“For the master’s tools will never dismantle the master’s house. They may allow us temporarily to beat him at his own game, but they will never enable us to bring about genuine change.” – Audre Lorde
Those of us who are engaged in social justice activism find ourselves regularly engaged in arguments with people on all manner of issues and in all sorts of positions on those issues. While there are basic principles that are frequently treated as unimpeachable within these communities–say, for instance, that the marginalized should not be subject to status quo-upholding principles of civility, or that allies should never interpose their voice over those whom they wish to promote–I have seen little to no discussion of how, precisely, allies should go about arguing.
So, pretty much everyone in the online skeptical community knows about ye olde civility pledge, originated by Dan Fincke of Camels With Hammers. I have much the same protests as many other voices in the skeptical community, but my favorite reply, by far, was Chris Clarke’s “Desert Tortoises With Boltcutters Civility Pledge“:
I pledge to remember that a fetishized civility is a field mark of insulation from suffering. The cries of the wounded on a battleground may be very unpleasant and uncivil indeed. I pledge to nod sympathetically and help bind those wounds rather than chide the wounded for bleeding so indecorously.
While this is more than adequate for describing the ways that civility pledges and othersuch ridiculousness hamper the marginalized in endless tone-trollery and various nefarious privilege purposes, there is very little discussion in general as to the fact that allies absolutely must function according to different rules than those with whom they wish to work for justice. Fincke expects marginalized bodies to use the master’s tools and, as Lorde pointed out, that is not going to be an effective method for dismantling the master’s house. What’s more, however, is the fact that oftentimes the marginalized simply do not have access to the master’s tools. They will, say, be criticized on their fashion choices, or for their dialect, or for their gender expression, or for fucking existing; all this happens long before they come anywhere near a scalpel. If all they can grab is a hammer then, I say, they can swing away, even if the damn thing is made out of concrete.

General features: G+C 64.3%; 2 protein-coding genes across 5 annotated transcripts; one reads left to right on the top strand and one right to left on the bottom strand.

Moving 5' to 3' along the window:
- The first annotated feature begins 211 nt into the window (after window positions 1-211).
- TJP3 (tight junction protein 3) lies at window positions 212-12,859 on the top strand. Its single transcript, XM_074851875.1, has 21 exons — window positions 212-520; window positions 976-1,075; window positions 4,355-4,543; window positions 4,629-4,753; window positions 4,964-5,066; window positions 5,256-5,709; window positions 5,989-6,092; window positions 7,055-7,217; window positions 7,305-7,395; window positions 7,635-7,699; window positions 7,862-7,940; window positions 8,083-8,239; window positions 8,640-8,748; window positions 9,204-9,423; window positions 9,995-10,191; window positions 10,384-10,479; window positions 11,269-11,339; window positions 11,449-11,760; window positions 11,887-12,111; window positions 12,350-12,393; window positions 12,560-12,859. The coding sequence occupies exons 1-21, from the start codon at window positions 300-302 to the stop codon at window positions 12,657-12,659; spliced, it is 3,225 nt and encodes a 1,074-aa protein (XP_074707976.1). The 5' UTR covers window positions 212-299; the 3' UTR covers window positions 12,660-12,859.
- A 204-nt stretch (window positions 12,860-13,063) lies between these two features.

But what of allies? They (and, often, we; most of my identities are privileged) have access to a much wider array of tools and have an infinitely broader set of potential audiences open to them. This leaves them not only with the ethical choice of when to support marginalized bodies, but the rather stickier choice of how to do so.
What so often gets forgotten in this the fact that privilege is power, and that power comes with responsibility. Privilege means that others are far more likely to listen to you than they are to someone without it. It also means that, provided you take your status as an ally seriously, it is actually incumbent upon you to use whatever tactics you believe will be most effective in convincing others who will listen of the need for justice. Sometimes that situation will require you to keep as level a head as possible and not yell, despite the fact that yelling at bigots is fun. Sometimes that strategy will be to bend the rules of civility in order to make clear to everyone present that bigotry is not acceptable. And, on the rare occasions when this is necessary, the best strategy is to lay waste to the conversation and salt the earth in order to demonstrate that it is not worth being permissive of whatever line has been crossed in order to coddle someone. The reasons for these tactics, however, are not always immediately apparent.